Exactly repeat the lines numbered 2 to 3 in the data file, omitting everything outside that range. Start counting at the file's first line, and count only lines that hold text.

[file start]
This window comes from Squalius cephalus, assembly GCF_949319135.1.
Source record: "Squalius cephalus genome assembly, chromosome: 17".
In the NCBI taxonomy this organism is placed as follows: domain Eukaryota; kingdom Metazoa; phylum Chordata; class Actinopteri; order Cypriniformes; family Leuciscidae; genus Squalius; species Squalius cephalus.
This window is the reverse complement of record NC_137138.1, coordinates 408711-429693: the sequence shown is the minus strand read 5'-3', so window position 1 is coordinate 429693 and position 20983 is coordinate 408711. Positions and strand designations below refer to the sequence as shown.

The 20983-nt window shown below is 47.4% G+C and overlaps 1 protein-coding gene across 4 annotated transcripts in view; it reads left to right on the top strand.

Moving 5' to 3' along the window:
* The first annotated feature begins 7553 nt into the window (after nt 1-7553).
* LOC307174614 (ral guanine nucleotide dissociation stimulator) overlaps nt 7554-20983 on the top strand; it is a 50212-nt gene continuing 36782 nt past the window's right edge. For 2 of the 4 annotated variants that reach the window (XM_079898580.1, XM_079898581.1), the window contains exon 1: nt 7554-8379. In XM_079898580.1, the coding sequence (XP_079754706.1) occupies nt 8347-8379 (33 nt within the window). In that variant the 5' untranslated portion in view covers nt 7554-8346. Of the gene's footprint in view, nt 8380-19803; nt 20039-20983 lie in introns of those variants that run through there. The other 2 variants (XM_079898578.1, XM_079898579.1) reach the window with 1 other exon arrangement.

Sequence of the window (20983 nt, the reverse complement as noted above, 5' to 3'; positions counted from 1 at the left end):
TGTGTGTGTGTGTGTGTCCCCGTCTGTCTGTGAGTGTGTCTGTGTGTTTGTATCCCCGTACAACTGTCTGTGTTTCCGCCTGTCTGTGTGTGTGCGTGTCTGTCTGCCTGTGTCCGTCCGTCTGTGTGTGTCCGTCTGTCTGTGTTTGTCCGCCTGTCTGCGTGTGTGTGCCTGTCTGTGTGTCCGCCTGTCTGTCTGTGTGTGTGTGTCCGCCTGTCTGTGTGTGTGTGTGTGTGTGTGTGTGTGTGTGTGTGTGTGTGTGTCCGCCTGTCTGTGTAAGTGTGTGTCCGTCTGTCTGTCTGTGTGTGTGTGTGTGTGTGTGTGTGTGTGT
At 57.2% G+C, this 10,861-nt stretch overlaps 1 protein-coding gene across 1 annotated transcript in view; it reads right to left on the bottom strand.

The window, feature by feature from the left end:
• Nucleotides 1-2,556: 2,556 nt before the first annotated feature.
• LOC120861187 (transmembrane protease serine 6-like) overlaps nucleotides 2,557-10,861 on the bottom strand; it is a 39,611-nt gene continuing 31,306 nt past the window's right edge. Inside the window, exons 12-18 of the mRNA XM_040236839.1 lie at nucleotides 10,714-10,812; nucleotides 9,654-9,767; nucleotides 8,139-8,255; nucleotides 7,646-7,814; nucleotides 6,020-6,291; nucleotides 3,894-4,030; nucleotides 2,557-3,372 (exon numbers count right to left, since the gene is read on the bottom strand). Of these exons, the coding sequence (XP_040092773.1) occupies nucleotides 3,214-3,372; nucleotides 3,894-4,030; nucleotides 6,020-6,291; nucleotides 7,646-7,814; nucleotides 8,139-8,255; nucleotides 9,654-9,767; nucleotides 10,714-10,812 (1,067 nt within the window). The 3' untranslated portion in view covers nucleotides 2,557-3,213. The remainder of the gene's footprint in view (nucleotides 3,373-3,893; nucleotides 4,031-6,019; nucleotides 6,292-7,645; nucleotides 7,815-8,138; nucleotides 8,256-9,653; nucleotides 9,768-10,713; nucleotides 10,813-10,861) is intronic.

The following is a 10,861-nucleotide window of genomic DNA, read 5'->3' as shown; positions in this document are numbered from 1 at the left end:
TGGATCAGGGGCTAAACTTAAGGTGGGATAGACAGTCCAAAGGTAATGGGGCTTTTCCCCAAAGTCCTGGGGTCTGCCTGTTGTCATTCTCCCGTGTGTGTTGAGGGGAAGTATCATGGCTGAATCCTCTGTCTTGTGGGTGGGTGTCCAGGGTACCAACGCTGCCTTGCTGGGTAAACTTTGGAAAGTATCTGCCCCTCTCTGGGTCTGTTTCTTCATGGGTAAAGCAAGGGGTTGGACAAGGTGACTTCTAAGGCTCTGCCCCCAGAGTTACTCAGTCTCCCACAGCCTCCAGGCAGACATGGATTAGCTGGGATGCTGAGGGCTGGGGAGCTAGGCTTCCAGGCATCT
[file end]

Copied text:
Source record: "Squalius cephalus genome assembly, chromosome: 17".
In the NCBI taxonomy this organism is placed as follows: domain Eukaryota; kingdom Metazoa; phylum Chordata; class Actinopteri; order Cypriniformes; family Leuciscidae; genus Squalius; species Squalius cephalus.